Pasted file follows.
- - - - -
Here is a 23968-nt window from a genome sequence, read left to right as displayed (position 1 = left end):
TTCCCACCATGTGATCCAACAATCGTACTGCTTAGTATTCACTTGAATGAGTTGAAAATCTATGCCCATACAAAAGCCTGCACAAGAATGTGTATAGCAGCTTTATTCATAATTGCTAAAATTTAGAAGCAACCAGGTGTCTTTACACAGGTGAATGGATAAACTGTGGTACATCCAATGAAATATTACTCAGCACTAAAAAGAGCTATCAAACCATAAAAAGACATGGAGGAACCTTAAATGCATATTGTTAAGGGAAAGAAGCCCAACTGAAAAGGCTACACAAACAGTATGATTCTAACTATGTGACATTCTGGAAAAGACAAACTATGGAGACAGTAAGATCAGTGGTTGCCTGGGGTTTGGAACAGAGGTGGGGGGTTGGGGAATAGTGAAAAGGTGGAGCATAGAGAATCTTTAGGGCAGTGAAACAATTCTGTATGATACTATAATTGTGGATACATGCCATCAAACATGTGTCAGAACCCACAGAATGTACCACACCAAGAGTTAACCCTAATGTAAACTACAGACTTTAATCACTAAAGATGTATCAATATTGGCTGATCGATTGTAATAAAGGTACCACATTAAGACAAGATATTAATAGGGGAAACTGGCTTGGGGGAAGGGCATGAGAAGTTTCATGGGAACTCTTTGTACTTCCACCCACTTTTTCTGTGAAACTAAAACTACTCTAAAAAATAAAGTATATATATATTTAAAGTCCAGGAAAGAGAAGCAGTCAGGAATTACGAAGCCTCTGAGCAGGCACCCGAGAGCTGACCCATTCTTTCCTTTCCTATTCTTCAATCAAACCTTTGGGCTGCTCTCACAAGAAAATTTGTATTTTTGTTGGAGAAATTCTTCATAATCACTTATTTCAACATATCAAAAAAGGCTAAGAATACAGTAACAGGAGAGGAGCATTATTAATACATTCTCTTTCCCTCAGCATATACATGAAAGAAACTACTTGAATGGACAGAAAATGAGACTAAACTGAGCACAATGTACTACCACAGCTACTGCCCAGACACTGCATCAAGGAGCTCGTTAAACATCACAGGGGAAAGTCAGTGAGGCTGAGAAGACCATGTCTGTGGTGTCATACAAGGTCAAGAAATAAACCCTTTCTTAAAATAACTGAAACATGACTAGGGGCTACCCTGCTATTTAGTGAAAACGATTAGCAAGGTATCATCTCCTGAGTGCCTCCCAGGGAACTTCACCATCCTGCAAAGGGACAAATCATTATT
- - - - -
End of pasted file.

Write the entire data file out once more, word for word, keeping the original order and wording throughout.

Here is a 23968-nt window from a genome sequence, read left to right as displayed (position 1 = left end):
TTCCCACCATGTGATCCAACAATCGTACTGCTTAGTATTCACTTGAATGAGTTGAAAATCTATGCCCATACAAAAGCCTGCACAAGAATGTGTATAGCAGCTTTATTCATAATTGCTAAAATTTAGAAGCAACCAGGTGTCTTTACACAGGTGAATGGATAAACTGTGGTACATCCAATGAAATATTACTCAGCACTAAAAAGAGCTATCAAACCATAAAAAGACATGGAGGAACCTTAAATGCATATTGTTAAGGGAAAGAAGCCCAACTGAAAAGGCTACACAAACAGTATGATTCTAACTATGTGACATTCTGGAAAAGACAAACTATGGAGACAGTAAGATCAGTGGTTGCCTGGGGTTTGGAACAGAGGTGGGGGGTTGGGGAATAGTGAAAAGGTGGAGCATAGAGAATCTTTAGGGCAGTGAAACAATTCTGTATGATACTATAATTGTGGATACATGCCATCAAACATGTGTCAGAACCCACAGAATGTACCACACCAAGAGTTAACCCTAATGTAAACTACAGACTTTAATCACTAAAGATGTATCAATATTGGCTGATCGATTGTAATAAAGGTACCACATTAAGACAAGATATTAATAGGGGAAACTGGCTTGGGGGAAGGGCATGAGAAGTTTCATGGGAACTCTTTGTACTTCCACCCACTTTTTCTGTGAAACTAAAACTACTCTAAAAAATAAAGTATATATATATTTAAAGTCCAGGAAAGAGAAGCAGTCAGGAATTACGAAGCCTCTGAGCAGGCACCCGAGAGCTGACCCATTCTTTCCTTTCCTATTCTTCAATCAAACCTTTGGGCTGCTCTCACAAGAAAATTTGTATTTTTGTTGGAGAAATTCTTCATAATCACTTATTTCAACATATCAAAAAAGGCTAAGAATACAGTAACAGGAGAGGAGCATTATTAATACATTCTCTTTCCCTCAGCATATACATGAAAGAAACTACTTGAATGGACAGAAAATGAGACTAAACTGAGCACAATGTACTACCACAGCTACTGCCCAGACACTGCATCAAGGAGCTCGTTAAACATCACAGGGGAAAGTCAGTGAGGCTGAGAAGACCATGTCTGTGGTGTCATACAAGGTCAAGAAATAAACCCTTTCTTAAAATAACTGAAACATGACTAGGGGCTACCCTGCTATTTAGTGAAAACGATTAGCAAGGTATCATCTCCTGAGTGCCTCCCAGGGAACTTCACCATCCTGCAAAGGGACAAATCATTATT